• Manual clutch conversion: with the taller gearing, Allert wasn’t happy with the Honda’s stock semi-automatic shifting.  He added a clutch lever & cable and converted to a full manual transmission so he could control the amount of slip needed for a smooth start, since “the first gear is now almost as long as the second gear used to be”.
  • Revised aerodynamic fairings: to reach his efficiency goals, the aerodynamics of version 2 would have to be better.

Version 2: best tank = 214 mpg (US); average = 199 mpg

The photos below speak for themselves (click to zoom).  Allart spent months crafting full length bodywork, divided in two sections.  The front half slides forward in a clever setup that allows the rider to get “in” and “out” of the bike fairly easily.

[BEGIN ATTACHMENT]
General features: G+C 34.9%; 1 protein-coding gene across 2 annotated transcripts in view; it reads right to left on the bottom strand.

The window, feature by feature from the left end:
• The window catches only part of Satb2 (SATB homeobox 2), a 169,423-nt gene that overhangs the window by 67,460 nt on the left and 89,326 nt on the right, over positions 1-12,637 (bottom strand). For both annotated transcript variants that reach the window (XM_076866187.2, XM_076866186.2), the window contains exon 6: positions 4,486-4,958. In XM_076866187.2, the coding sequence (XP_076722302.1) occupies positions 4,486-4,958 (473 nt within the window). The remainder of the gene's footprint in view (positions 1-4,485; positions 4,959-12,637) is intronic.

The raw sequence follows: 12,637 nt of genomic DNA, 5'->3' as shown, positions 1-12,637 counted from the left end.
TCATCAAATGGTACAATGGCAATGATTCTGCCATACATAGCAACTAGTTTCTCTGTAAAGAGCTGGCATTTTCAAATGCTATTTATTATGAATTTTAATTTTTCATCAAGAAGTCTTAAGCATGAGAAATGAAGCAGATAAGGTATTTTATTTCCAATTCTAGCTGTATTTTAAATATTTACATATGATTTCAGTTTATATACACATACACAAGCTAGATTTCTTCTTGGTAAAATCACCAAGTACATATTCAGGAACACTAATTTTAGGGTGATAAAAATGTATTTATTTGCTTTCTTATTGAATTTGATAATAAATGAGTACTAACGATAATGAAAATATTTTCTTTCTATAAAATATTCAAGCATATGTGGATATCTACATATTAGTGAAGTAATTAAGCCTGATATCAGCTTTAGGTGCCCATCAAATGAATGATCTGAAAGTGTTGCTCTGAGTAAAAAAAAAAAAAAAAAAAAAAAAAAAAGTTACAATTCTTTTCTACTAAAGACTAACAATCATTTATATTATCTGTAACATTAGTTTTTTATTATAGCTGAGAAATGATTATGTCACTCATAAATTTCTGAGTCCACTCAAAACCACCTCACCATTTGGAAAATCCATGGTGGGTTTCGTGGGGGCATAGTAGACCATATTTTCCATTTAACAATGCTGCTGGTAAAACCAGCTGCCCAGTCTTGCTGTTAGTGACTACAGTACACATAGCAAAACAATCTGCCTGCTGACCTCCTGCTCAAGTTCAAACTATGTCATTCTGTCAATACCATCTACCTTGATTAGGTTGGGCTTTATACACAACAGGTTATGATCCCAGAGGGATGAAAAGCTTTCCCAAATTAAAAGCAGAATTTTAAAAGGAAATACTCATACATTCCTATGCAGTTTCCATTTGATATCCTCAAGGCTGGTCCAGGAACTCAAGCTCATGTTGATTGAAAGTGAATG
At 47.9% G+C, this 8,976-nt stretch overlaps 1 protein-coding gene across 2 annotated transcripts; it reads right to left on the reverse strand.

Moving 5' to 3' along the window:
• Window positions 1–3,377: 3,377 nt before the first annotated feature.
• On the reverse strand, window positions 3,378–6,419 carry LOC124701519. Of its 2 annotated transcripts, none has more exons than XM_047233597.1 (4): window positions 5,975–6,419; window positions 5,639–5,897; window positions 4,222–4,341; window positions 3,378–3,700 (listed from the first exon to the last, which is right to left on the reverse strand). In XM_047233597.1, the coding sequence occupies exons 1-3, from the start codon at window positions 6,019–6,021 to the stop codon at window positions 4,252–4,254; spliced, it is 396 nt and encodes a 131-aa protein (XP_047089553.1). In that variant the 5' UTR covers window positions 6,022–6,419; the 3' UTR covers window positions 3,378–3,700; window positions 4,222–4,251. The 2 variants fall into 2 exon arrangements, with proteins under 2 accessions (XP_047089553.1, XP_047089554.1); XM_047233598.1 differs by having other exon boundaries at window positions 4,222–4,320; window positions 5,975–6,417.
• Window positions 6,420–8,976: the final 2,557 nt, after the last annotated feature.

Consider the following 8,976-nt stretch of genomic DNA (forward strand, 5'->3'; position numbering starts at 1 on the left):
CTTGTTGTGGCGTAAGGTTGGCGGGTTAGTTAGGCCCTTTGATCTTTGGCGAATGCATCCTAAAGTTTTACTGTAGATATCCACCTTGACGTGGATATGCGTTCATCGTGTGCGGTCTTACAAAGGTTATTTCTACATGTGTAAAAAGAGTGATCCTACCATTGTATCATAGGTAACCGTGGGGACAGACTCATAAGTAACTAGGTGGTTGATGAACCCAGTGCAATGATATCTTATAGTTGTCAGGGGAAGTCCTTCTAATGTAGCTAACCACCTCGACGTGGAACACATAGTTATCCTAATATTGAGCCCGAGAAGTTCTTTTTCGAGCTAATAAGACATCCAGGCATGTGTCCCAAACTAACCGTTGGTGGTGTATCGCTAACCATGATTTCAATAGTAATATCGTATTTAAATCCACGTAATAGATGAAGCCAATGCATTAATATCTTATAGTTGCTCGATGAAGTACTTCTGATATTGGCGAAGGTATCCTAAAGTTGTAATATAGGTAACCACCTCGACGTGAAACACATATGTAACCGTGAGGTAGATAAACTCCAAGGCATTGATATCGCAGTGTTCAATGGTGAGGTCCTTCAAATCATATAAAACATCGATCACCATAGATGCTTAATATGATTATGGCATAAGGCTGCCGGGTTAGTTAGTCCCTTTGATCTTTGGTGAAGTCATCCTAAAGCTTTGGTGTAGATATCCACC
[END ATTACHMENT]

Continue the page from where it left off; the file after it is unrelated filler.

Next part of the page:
honda-v2-construction

The windshield is less for forward vision than a place to locate the LED turn signals to keep them out of the wind.  Allert added signals on the side mirrors as well.

honda-v2-front-open

He’s happy with the stability of the full length fairing compared to the first version: “A 40mph (65 km/h) side wind is no problem,” though more than that he hasn’t experienced yet.

honda-v2-rear

And it works: in cool, windy weather, he managed 214 mpg (US) or 1.1 L / 100 km on a 160 mile (km) round trip.   His goal is 235 mpg on a trip cruising at 55 mph (90 km/h).  Why 235 mpg?  Because its metric equivalent (as is used in the Netherlands) would be a very impressive 1 liter per 100 kilometers.

He expects that’s possible in ideal conditions (warm & calm), though he’s not simply waiting for better weather to accomplish this feat.  He notes that the fairing isn’t entirely optimized from an aerodynamic perspective, and is also investigating potential improvements in rolling resistance (by methodologically testing different brands of tires on a custom made test rig).